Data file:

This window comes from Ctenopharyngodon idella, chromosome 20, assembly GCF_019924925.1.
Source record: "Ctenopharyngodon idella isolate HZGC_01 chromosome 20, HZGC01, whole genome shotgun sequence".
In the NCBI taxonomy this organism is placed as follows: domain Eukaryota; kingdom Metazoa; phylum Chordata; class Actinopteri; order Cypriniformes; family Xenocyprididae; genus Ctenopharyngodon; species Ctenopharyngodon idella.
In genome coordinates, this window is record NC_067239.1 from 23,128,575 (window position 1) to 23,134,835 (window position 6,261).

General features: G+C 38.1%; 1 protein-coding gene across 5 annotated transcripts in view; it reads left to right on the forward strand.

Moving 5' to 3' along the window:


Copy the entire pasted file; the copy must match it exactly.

This window comes from Ctenopharyngodon idella, chromosome 20, assembly GCF_019924925.1.
Source record: "Ctenopharyngodon idella isolate HZGC_01 chromosome 20, HZGC01, whole genome shotgun sequence".
In the NCBI taxonomy this organism is placed as follows: domain Eukaryota; kingdom Metazoa; phylum Chordata; class Actinopteri; order Cypriniformes; family Xenocyprididae; genus Ctenopharyngodon; species Ctenopharyngodon idella.
In genome coordinates, this window is record NC_067239.1 from 23,128,575 (window position 1) to 23,134,835 (window position 6,261).

General features: G+C 38.1%; 1 protein-coding gene across 5 annotated transcripts in view; it reads left to right on the forward strand.

Moving 5' to 3' along the window: